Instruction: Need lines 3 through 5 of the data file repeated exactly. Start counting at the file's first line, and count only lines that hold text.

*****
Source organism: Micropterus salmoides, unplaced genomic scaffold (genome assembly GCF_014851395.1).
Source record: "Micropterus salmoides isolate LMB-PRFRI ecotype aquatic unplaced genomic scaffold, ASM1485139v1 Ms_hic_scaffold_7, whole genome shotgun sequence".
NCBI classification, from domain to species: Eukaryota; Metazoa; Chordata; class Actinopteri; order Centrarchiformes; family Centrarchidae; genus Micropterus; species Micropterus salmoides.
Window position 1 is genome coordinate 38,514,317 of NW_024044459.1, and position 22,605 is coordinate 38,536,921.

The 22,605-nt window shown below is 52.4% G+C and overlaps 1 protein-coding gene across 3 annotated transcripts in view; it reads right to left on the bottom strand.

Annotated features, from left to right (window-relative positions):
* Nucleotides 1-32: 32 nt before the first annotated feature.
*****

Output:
NCBI classification, from domain to species: Eukaryota; Metazoa; Chordata; class Actinopteri; order Centrarchiformes; family Centrarchidae; genus Micropterus; species Micropterus salmoides.
Window position 1 is genome coordinate 38,514,317 of NW_024044459.1, and position 22,605 is coordinate 38,536,921.

The 22,605-nt window shown below is 52.4% G+C and overlaps 1 protein-coding gene across 3 annotated transcripts in view; it reads right to left on the bottom strand.